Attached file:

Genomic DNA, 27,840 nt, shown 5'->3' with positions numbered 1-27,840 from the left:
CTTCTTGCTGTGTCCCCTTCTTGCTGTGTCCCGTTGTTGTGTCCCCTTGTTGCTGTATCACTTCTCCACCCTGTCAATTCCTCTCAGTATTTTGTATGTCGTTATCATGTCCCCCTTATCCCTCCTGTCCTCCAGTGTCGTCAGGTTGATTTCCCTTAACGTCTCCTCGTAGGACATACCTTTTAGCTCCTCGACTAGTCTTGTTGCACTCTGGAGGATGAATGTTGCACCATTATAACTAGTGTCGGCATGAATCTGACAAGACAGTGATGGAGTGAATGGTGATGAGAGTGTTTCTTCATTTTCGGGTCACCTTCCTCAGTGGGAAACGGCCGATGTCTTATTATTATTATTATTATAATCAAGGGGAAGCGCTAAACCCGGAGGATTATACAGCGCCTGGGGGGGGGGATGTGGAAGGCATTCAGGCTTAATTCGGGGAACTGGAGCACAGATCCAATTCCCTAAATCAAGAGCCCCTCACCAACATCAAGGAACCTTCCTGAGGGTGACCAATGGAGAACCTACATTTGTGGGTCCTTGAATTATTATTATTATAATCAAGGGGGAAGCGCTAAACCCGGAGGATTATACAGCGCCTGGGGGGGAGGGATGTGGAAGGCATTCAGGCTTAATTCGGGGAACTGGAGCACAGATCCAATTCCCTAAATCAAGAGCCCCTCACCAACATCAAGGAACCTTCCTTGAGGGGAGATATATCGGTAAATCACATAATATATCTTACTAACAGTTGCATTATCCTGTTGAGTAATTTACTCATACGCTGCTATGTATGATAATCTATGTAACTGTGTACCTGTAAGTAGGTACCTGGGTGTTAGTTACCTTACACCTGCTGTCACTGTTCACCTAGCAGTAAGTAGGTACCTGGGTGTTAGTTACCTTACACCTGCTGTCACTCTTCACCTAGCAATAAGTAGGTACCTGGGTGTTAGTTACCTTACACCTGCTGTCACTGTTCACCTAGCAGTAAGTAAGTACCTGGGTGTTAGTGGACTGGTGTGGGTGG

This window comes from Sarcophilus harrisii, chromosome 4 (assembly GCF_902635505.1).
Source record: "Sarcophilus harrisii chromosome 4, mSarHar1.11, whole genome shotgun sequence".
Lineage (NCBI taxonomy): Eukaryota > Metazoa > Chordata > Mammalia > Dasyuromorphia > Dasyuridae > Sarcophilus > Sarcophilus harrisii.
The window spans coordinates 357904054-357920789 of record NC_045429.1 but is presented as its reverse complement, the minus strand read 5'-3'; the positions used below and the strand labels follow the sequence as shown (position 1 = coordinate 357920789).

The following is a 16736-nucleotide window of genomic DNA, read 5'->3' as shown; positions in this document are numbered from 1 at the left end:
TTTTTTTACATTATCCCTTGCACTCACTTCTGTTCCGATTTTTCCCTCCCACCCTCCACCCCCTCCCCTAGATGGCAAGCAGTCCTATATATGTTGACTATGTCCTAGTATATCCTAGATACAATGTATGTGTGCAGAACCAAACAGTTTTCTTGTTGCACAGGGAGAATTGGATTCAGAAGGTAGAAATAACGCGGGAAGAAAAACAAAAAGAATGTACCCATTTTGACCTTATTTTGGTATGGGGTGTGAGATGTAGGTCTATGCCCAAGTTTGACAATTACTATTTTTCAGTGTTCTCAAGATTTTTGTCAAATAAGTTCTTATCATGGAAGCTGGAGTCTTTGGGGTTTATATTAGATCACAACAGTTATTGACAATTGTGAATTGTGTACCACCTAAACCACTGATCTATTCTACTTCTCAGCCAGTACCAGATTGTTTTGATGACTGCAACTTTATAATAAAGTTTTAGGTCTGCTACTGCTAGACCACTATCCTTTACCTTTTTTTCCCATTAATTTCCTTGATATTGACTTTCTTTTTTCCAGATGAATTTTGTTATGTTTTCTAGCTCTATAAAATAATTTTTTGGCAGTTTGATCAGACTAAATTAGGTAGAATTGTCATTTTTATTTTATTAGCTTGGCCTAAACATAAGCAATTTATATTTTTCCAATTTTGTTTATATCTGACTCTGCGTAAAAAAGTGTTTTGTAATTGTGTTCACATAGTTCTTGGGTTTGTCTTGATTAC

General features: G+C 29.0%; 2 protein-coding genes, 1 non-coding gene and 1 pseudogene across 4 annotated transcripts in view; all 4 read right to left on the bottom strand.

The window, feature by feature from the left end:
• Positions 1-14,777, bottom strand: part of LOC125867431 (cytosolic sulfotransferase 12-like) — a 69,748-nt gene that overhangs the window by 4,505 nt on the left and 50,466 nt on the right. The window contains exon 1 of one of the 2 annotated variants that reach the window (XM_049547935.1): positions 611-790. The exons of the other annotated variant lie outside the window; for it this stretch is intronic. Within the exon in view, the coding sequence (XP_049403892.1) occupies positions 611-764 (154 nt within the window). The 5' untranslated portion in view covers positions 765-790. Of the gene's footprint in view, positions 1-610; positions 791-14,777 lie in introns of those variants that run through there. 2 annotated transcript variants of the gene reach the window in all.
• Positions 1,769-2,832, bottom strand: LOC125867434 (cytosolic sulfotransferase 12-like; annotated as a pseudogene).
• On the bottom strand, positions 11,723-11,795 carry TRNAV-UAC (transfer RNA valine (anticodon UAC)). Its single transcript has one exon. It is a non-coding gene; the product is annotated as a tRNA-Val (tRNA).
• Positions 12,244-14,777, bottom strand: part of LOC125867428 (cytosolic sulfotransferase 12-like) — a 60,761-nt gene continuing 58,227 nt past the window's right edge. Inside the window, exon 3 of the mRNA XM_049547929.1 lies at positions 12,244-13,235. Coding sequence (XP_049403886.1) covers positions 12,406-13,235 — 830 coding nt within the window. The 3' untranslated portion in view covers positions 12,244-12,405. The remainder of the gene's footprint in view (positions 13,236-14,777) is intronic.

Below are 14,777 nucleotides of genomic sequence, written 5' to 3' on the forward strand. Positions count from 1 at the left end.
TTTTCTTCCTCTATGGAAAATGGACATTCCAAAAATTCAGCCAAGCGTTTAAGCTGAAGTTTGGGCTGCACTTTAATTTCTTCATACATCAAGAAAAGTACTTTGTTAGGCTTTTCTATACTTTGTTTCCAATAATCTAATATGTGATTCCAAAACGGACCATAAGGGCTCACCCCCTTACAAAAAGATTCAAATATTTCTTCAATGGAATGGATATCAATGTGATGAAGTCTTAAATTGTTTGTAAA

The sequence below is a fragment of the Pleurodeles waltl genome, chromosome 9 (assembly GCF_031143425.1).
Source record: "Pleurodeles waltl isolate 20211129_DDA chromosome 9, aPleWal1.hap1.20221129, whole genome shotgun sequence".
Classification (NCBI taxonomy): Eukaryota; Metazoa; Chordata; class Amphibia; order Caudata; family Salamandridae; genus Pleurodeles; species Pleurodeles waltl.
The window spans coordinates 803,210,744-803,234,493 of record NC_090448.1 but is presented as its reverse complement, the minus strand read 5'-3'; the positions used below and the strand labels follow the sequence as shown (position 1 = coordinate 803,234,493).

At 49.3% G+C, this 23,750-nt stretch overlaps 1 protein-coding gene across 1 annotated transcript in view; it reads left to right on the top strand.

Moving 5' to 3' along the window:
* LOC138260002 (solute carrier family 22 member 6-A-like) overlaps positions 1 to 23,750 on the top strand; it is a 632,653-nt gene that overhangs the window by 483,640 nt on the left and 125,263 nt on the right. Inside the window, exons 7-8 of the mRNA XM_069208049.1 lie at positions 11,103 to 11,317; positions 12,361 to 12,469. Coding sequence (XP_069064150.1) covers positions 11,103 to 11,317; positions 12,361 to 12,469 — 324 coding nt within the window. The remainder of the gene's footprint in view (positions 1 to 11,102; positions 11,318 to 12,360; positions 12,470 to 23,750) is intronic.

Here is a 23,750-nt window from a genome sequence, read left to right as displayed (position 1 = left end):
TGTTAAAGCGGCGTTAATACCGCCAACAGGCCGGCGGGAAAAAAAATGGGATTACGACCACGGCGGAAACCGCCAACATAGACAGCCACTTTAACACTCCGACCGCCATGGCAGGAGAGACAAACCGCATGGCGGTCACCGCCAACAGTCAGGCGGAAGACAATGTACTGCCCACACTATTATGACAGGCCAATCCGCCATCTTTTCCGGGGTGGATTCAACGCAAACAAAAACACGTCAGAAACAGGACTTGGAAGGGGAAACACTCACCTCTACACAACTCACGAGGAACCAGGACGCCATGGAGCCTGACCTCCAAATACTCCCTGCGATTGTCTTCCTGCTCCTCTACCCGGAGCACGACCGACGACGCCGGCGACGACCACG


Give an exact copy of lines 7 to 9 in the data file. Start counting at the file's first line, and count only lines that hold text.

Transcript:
The following is a 16736-nucleotide window of genomic DNA, read 5'->3' as shown; positions in this document are numbered from 1 at the left end:
TTTTTTTACATTATCCCTTGCACTCACTTCTGTTCCGATTTTTCCCTCCCACCCTCCACCCCCTCCCCTAGATGGCAAGCAGTCCTATATATGTTGACTATGTCCTAGTATATCCTAGATACAATGTATGTGTGCAGAACCAAACAGTTTTCTTGTTGCACAGGGAGAATTGGATTCAGAAGGTAGAAATAACGCGGGAAGAAAAACAAAAAGAATGTACCCATTTTGACCTTATTTTGGTATGGGGTGTGAGATGTAGGTCTATGCCCAAGTTTGACAATTACTATTTTTCAGTGTTCTCAAGATTTTTGTCAAATAAGTTCTTATCATGGAAGCTGGAGTCTTTGGGGTTTATATTAGATCACAACAGTTATTGACAATTGTGAATTGTGTACCACCTAAACCACTGATCTATTCTACTTCTCAGCCAGTACCAGATTGTTTTGATGACTGCAACTTTATAATAAAGTTTTAGGTCTGCTACTGCTAGACCACTATCCTTTACCTTTTTTTCCCATTAATTTCCTTGATATTGACTTTCTTTTTTCCAGATGAATTTTGTTATGTTTTCTAGCTCTATAAAATAATTTTTTGGCAGTTTGATCAGACTAAATTAGGTAGAATTGTCATTTTTATTTTATTAGCTTGGCCTAAACATAAGCAATTTATATTTTTCCAATTTTGTTTATATCTGACTCTGCGTAAAAAAGTGTTTTGTAATTGTGTTCACATAGTTCTTGGGTTTGTCTTGATTAC

General features: G+C 29.0%; 2 protein-coding genes, 1 non-coding gene and 1 pseudogene across 4 annotated transcripts in view; all 4 read right to left on the bottom strand.